University of Salford rallies for elearning resources to support radiographers fighting coronavirus

The UK-based institution is leading a global effort

The University of Salford is steering a global effort to develop new elearning resources for radiographers who are caring for coronavirus patients on the frontline.

The initiative, launched on Wednesday 22 April, will see the sector curate a library of free digital information and an online support system, focusing on specific training and advice for radiographers who are conducting mobile chest X-rays of those suffering with COVID-19.

The project is being led by Peter Hogg, professor of radiography at the University of Salford; and Ken Holmes, senior lecturer at the University of Cumbria; developed in close partnership with the European Federation of Radiography Societies (EFRS) and the International Society of Radiographers and Radiologic Technologists (ISRRT), with significant input from the Italian Federation of Scientific Radiographers Societies (FASTeR), Society and College of Radiographers (UK) and elearning for Health (eLfH, UK).

The academics have coordinated a multi-national team of more than 40 people, including radiographers and radiography leaders from the UK, Ireland, Italy, Malta, Singapore, Switzerland and the U.S, all of who between them have volunteered over a thousand hours of time and expertise.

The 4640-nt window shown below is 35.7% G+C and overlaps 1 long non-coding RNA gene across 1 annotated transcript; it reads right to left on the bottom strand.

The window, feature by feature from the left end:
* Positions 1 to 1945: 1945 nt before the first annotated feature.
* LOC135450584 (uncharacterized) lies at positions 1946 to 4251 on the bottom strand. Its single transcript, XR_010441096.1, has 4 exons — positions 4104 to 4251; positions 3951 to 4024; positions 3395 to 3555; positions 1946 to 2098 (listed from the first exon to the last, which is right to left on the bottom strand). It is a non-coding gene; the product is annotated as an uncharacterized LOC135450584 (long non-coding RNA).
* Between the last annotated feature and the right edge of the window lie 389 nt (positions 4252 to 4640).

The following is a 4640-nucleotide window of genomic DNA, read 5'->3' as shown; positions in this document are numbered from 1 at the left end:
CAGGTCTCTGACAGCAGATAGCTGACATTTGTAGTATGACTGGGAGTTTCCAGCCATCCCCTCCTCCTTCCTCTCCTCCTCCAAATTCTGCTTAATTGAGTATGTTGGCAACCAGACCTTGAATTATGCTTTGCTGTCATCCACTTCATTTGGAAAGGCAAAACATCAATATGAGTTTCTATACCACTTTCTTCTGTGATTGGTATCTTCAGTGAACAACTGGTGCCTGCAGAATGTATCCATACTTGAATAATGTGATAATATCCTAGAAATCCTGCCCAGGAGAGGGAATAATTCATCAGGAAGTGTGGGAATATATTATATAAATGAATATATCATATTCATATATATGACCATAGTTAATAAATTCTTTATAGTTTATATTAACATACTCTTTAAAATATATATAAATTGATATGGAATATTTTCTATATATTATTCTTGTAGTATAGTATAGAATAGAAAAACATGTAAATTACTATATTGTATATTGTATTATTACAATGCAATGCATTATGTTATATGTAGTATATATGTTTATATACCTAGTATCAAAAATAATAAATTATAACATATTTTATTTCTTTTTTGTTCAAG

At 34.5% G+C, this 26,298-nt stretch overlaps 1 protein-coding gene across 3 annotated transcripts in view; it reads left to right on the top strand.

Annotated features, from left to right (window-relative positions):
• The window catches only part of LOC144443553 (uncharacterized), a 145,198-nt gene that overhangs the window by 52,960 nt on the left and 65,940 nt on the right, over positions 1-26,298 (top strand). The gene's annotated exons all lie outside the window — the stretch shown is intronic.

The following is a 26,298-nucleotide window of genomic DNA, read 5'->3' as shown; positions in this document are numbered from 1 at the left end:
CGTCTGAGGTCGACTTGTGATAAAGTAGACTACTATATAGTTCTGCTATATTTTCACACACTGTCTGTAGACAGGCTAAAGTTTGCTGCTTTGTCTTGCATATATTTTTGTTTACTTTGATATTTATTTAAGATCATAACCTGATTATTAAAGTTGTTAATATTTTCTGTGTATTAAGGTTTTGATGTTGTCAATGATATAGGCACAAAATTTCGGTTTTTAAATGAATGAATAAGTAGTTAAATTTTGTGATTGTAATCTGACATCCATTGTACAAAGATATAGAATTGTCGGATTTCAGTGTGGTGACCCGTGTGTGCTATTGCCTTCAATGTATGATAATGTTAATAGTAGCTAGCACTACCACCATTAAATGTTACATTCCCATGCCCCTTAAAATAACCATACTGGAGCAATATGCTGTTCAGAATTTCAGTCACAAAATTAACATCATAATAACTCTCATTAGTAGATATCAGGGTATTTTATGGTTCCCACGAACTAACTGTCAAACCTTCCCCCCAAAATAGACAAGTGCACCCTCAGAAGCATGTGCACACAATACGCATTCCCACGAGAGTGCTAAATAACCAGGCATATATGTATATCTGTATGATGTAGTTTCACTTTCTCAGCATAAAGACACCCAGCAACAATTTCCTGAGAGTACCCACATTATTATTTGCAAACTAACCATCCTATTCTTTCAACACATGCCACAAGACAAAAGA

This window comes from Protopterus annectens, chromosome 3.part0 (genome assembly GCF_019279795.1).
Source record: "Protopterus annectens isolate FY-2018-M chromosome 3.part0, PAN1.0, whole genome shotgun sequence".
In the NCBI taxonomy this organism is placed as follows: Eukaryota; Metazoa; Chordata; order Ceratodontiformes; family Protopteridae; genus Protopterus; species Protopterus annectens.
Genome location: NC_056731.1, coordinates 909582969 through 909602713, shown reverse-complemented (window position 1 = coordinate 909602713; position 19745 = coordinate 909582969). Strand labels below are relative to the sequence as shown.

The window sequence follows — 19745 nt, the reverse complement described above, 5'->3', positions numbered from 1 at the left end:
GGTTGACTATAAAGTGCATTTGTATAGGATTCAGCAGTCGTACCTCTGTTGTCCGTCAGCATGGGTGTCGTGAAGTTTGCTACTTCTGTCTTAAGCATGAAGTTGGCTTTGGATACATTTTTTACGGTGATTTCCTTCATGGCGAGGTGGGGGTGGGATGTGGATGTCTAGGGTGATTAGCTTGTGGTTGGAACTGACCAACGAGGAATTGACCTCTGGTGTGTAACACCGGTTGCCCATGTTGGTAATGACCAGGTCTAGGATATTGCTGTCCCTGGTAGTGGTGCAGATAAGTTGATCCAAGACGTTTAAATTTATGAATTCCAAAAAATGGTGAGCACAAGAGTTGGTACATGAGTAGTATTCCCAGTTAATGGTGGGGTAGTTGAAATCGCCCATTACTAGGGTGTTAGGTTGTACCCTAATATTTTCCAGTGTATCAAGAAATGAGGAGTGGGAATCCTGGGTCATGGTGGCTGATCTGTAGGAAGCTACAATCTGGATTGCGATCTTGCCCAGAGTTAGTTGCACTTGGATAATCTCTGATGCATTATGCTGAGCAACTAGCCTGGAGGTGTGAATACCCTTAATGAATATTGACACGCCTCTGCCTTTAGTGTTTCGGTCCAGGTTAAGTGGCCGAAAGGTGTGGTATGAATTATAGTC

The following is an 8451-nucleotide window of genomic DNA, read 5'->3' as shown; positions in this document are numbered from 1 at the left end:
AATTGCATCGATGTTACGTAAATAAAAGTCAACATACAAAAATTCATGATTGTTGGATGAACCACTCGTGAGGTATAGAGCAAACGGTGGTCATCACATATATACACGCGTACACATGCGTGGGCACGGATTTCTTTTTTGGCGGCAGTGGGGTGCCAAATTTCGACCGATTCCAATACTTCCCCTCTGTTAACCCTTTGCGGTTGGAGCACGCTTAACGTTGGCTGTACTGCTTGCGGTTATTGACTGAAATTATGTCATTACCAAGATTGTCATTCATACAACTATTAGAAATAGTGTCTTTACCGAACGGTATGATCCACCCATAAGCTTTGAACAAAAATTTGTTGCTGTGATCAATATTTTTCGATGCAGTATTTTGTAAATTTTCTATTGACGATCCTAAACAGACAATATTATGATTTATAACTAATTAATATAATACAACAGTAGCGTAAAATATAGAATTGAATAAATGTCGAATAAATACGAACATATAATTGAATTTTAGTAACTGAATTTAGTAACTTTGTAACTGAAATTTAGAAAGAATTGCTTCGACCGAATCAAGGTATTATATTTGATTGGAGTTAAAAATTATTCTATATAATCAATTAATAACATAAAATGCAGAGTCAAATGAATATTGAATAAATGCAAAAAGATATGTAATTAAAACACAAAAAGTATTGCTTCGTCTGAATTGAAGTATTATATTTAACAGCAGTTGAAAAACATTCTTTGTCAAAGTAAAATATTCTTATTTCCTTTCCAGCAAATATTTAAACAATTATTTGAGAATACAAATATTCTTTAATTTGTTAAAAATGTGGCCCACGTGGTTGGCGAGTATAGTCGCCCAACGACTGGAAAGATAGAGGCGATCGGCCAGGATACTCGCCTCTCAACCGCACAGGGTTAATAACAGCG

“As the coronavirus pandemic has spread, the demand for CT scans and mobile chest X-rays has increased, but not all radiographers are up to date with this technique,” said Professor Hogg.

Professor Peter Hogg

“Providing this online information and support resource means that tens of thousands of hours can be saved across the world in creating training materials and delivering training sessions and more time can therefore be spent on caring for patients. It also means we can standardise the advice given so everyone receives the same information on correct procedures, use of PPE, etc. However, the website does carry a caveat, in that variations could exist between countries and readers are advised to check national and local policies where they exist,” he adds.

“From conception to publication, the system was developed within 16 days – a fantastic achievement.”

Topics the resources will cover include:

  • Minimising risks through infection control, use of PPE and effective communication
  • How to safely use mobile equipment, optimising images while ensuring patient and radiographer safety
  • The radiographic procedure (including how to prepare for the procedure, carrying out the x-ray of the chest, what to do in post-examination)
  • How to assess the images, interpret them and report on findings

The next stage of the project will require the organisation of webinars to discuss each aspect of the resource library. The first of these has already been set up, with over 600 attendees registered so far.

In related news: Researchers launch survey to test edtech success during lockdown


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